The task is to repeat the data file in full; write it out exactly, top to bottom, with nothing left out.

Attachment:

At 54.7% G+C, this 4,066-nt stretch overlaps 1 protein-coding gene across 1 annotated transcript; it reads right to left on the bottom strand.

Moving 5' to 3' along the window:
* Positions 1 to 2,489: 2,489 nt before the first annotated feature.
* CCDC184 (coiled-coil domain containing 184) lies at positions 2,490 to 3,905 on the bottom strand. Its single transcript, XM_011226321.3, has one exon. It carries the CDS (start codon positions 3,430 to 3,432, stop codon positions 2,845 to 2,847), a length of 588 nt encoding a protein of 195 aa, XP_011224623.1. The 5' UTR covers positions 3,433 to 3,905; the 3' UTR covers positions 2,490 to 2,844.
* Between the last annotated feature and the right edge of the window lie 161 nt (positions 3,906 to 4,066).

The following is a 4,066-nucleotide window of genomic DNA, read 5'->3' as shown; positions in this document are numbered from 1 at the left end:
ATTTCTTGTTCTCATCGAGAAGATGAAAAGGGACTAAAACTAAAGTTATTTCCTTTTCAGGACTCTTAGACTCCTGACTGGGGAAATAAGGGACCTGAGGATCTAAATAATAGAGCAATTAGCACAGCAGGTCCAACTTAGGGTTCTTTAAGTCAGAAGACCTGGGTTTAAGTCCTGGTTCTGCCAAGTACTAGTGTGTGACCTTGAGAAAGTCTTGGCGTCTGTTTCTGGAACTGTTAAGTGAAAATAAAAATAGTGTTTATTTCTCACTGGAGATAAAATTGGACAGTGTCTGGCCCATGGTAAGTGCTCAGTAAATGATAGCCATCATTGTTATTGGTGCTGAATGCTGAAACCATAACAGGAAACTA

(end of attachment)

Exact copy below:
At 54.7% G+C, this 4,066-nt stretch overlaps 1 protein-coding gene across 1 annotated transcript; it reads right to left on the bottom strand.

Moving 5' to 3' along the window:
* Positions 1 to 2,489: 2,489 nt before the first annotated feature.
* CCDC184 (coiled-coil domain containing 184) lies at positions 2,490 to 3,905 on the bottom strand. Its single transcript, XM_011226321.3, has one exon. It carries the CDS (start codon positions 3,430 to 3,432, stop codon positions 2,845 to 2,847), a length of 588 nt encoding a protein of 195 aa, XP_011224623.1. The 5' UTR covers positions 3,433 to 3,905; the 3' UTR covers positions 2,490 to 2,844.
* Between the last annotated feature and the right edge of the window lie 161 nt (positions 3,906 to 4,066).

The following is a 4,066-nucleotide window of genomic DNA, read 5'->3' as shown; positions in this document are numbered from 1 at the left end:
ATTTCTTGTTCTCATCGAGAAGATGAAAAGGGACTAAAACTAAAGTTATTTCCTTTTCAGGACTCTTAGACTCCTGACTGGGGAAATAAGGGACCTGAGGATCTAAATAATAGAGCAATTAGCACAGCAGGTCCAACTTAGGGTTCTTTAAGTCAGAAGACCTGGGTTTAAGTCCTGGTTCTGCCAAGTACTAGTGTGTGACCTTGAGAAAGTCTTGGCGTCTGTTTCTGGAACTGTTAAGTGAAAATAAAAATAGTGTTTATTTCTCACTGGAGATAAAATTGGACAGTGTCTGGCCCATGGTAAGTGCTCAGTAAATGATAGCCATCATTGTTATTGGTGCTGAATGCTGAAACCATAACAGGAAACTA